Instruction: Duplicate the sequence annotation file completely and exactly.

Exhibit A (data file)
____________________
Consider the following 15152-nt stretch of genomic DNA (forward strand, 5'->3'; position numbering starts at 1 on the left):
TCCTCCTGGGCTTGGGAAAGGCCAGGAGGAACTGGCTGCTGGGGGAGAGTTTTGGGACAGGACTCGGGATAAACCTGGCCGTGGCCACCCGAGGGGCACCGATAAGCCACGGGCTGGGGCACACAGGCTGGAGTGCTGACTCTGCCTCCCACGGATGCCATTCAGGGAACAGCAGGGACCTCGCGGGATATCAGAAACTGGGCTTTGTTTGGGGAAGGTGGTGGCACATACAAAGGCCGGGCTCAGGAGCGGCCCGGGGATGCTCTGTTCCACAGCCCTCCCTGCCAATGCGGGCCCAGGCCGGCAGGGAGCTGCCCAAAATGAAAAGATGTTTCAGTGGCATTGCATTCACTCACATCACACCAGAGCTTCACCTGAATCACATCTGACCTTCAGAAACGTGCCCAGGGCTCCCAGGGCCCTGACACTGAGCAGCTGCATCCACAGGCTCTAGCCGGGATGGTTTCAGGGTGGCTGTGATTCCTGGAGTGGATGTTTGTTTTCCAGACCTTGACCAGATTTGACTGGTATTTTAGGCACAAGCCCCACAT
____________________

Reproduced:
Consider the following 15152-nt stretch of genomic DNA (forward strand, 5'->3'; position numbering starts at 1 on the left):
TCCTCCTGGGCTTGGGAAAGGCCAGGAGGAACTGGCTGCTGGGGGAGAGTTTTGGGACAGGACTCGGGATAAACCTGGCCGTGGCCACCCGAGGGGCACCGATAAGCCACGGGCTGGGGCACACAGGCTGGAGTGCTGACTCTGCCTCCCACGGATGCCATTCAGGGAACAGCAGGGACCTCGCGGGATATCAGAAACTGGGCTTTGTTTGGGGAAGGTGGTGGCACATACAAAGGCCGGGCTCAGGAGCGGCCCGGGGATGCTCTGTTCCACAGCCCTCCCTGCCAATGCGGGCCCAGGCCGGCAGGGAGCTGCCCAAAATGAAAAGATGTTTCAGTGGCATTGCATTCACTCACATCACACCAGAGCTTCACCTGAATCACATCTGACCTTCAGAAACGTGCCCAGGGCTCCCAGGGCCCTGACACTGAGCAGCTGCATCCACAGGCTCTAGCCGGGATGGTTTCAGGGTGGCTGTGATTCCTGGAGTGGATGTTTGTTTTCCAGACCTTGACCAGATTTGACTGGTATTTTAGGCACAAGCCCCACAT